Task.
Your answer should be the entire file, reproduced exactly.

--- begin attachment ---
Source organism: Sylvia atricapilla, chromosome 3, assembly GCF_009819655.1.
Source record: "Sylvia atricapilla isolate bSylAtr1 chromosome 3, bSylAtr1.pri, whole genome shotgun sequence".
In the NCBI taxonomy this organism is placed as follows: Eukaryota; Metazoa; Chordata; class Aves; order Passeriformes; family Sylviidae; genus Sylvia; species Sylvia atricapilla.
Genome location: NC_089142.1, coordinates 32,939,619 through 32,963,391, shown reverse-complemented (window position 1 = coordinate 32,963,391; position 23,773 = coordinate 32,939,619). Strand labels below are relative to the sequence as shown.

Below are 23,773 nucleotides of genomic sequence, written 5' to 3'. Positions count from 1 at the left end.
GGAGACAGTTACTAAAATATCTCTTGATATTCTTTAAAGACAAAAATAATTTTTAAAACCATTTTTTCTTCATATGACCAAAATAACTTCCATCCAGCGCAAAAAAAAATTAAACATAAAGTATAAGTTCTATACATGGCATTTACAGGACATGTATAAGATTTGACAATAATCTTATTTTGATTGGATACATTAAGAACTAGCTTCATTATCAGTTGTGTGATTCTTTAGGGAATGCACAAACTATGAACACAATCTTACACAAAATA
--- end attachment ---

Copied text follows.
Source organism: Sylvia atricapilla, chromosome 3, assembly GCF_009819655.1.
Source record: "Sylvia atricapilla isolate bSylAtr1 chromosome 3, bSylAtr1.pri, whole genome shotgun sequence".
In the NCBI taxonomy this organism is placed as follows: Eukaryota; Metazoa; Chordata; class Aves; order Passeriformes; family Sylviidae; genus Sylvia; species Sylvia atricapilla.
Genome location: NC_089142.1, coordinates 32,939,619 through 32,963,391, shown reverse-complemented (window position 1 = coordinate 32,963,391; position 23,773 = coordinate 32,939,619). Strand labels below are relative to the sequence as shown.

Below are 23,773 nucleotides of genomic sequence, written 5' to 3'. Positions count from 1 at the left end.
GGAGACAGTTACTAAAATATCTCTTGATATTCTTTAAAGACAAAAATAATTTTTAAAACCATTTTTTCTTCATATGACCAAAATAACTTCCATCCAGCGCAAAAAAAAATTAAACATAAAGTATAAGTTCTATACATGGCATTTACAGGACATGTATAAGATTTGACAATAATCTTATTTTGATTGGATACATTAAGAACTAGCTTCATTATCAGTTGTGTGATTCTTTAGGGAATGCACAAACTATGAACACAATCTTACACAAAATA